Haiti Accuses Japan of Sending Contaminated Rice

Recently the news media published an article reporting that Japan had sent Haiti rice containing radioactive particulate matter. The article claimed the rice stored was located close to the Fukushima-Daiichi nuclear plant. The Japanese Embassy strongly denied the report, and presented its version of the facts.


Haiti national dish, Rice and Beans

The embassy responded by saying the storage space used for housing the rice wasn't located close by the Fukushima evacuation areas, but at Ishikari and Otaru storage facilities on Hokkaido, a northern island at a distance of 404 miles from the Fukushima Daiichi nuclear plant. Not only was the rice stored well outside the areas of contamination, but that Japan had imported the rice from the U.S. in 2009 and 2010, well before the earthquake and tsunami hit Japan on March 11, 2011. In addition, Japan exported the rice to Haiti two weeks before the earthquake, allowing the government of Haiti (GOH) plenty of time to test and certify the rice's safety for consumption. The delivery happened ahead of schedule due to the GOH's demand for it so they could issue it to the poor and hungry.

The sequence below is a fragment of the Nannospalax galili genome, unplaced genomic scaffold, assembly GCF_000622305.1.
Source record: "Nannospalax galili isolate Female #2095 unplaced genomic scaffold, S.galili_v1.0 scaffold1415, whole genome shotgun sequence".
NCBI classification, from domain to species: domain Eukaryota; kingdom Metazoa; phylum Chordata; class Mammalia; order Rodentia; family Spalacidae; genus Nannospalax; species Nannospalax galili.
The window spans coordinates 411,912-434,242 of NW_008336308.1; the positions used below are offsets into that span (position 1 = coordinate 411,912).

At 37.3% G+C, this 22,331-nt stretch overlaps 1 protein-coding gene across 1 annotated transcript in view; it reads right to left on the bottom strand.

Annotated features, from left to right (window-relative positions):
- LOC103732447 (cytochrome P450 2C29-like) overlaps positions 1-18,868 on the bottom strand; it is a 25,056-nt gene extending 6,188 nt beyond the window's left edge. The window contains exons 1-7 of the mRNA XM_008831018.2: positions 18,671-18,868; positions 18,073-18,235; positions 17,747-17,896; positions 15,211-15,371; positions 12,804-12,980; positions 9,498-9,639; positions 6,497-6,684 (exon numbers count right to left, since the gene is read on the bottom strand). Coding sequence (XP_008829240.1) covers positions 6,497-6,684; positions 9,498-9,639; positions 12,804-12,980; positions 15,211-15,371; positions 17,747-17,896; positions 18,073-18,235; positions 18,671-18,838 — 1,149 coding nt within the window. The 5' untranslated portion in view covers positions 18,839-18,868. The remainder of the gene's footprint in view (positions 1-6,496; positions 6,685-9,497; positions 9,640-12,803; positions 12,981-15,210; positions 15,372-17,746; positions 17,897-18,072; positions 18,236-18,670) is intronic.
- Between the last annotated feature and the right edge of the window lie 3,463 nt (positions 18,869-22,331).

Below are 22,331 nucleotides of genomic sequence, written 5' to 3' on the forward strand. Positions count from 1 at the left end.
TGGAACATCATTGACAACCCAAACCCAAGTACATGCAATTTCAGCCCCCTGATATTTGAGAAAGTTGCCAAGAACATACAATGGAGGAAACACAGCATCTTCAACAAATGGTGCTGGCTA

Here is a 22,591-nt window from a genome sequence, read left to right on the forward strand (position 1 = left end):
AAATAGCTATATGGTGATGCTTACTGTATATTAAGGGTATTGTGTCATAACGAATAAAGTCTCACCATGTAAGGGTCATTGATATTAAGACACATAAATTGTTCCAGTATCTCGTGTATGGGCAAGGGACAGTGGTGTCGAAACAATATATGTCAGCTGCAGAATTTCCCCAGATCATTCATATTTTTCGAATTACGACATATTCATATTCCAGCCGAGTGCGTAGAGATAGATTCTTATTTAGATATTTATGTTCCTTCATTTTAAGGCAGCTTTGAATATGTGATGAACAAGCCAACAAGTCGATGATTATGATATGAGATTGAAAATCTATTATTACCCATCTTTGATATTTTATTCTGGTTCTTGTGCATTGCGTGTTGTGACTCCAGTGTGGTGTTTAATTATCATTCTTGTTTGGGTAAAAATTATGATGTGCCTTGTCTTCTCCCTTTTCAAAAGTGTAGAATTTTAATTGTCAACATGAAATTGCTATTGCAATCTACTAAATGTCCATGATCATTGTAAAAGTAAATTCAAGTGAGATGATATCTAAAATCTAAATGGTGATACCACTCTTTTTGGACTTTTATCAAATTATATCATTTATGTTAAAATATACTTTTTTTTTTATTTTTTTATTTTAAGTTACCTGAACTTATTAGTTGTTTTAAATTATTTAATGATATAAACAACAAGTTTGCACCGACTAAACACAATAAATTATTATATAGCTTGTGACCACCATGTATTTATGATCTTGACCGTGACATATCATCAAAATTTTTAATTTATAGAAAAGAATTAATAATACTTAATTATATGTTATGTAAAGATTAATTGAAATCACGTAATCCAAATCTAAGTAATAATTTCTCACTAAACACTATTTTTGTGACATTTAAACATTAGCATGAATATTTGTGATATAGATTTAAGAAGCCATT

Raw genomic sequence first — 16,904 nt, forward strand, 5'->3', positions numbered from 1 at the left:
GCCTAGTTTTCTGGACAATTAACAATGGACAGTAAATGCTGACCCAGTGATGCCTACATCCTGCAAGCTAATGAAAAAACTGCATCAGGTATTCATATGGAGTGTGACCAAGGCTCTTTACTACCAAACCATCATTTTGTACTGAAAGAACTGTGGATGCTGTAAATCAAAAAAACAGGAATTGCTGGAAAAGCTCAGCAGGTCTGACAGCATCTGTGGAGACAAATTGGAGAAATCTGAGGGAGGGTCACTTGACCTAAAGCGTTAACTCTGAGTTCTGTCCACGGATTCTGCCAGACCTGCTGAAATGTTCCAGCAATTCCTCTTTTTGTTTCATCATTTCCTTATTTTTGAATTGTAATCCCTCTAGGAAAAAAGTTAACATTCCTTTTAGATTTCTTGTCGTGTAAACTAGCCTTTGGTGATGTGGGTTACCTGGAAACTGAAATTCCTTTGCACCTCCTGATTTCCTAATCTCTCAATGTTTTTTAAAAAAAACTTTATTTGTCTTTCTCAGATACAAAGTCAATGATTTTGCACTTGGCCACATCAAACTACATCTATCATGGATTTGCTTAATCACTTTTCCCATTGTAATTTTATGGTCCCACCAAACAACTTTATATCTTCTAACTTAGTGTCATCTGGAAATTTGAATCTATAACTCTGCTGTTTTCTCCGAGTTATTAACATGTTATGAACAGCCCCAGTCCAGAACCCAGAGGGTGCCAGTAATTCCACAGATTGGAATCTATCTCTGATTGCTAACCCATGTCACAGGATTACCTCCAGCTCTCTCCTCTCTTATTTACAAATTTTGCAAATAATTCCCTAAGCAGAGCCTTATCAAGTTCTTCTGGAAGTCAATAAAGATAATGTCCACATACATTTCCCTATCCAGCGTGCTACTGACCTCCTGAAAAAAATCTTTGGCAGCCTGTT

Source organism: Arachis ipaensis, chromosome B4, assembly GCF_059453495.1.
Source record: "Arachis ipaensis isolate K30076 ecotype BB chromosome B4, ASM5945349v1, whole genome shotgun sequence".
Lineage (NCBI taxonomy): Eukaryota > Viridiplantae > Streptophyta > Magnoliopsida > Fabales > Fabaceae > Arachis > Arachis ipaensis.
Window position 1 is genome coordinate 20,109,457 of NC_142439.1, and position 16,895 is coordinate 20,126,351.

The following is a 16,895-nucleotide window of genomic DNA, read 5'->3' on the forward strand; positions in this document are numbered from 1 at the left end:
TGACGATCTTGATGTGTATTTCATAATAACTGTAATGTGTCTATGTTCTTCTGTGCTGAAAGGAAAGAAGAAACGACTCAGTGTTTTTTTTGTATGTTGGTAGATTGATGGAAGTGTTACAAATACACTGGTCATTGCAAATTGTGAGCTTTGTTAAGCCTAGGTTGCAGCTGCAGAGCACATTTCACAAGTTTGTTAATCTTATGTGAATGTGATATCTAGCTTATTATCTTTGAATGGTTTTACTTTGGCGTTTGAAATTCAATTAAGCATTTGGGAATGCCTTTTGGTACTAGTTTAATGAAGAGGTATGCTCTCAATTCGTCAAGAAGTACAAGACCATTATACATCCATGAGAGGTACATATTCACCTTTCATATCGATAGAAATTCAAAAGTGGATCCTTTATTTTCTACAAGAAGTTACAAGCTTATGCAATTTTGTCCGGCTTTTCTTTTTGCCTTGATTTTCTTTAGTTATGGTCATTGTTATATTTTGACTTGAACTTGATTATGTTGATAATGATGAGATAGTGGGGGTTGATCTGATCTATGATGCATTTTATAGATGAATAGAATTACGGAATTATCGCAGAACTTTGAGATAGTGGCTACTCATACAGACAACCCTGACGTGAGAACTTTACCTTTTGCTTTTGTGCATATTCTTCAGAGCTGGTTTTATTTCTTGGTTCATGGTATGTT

The Japan Embassy provided official documentation to show they had not sent contaminated rice. It shows that Japan sent the rice, which was grown in the U.S. as part of Food Aid, a food-exchange program between the governments of Japan and Haiti, and in which both nations signed a note of agreement.

The Japanese Embassy criticized the media for its lack of journalistic integrity, which damaged the goodwill between the embassies of Japan and Haiti.

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Read more: food price, food, Rice, famine, Japan, International

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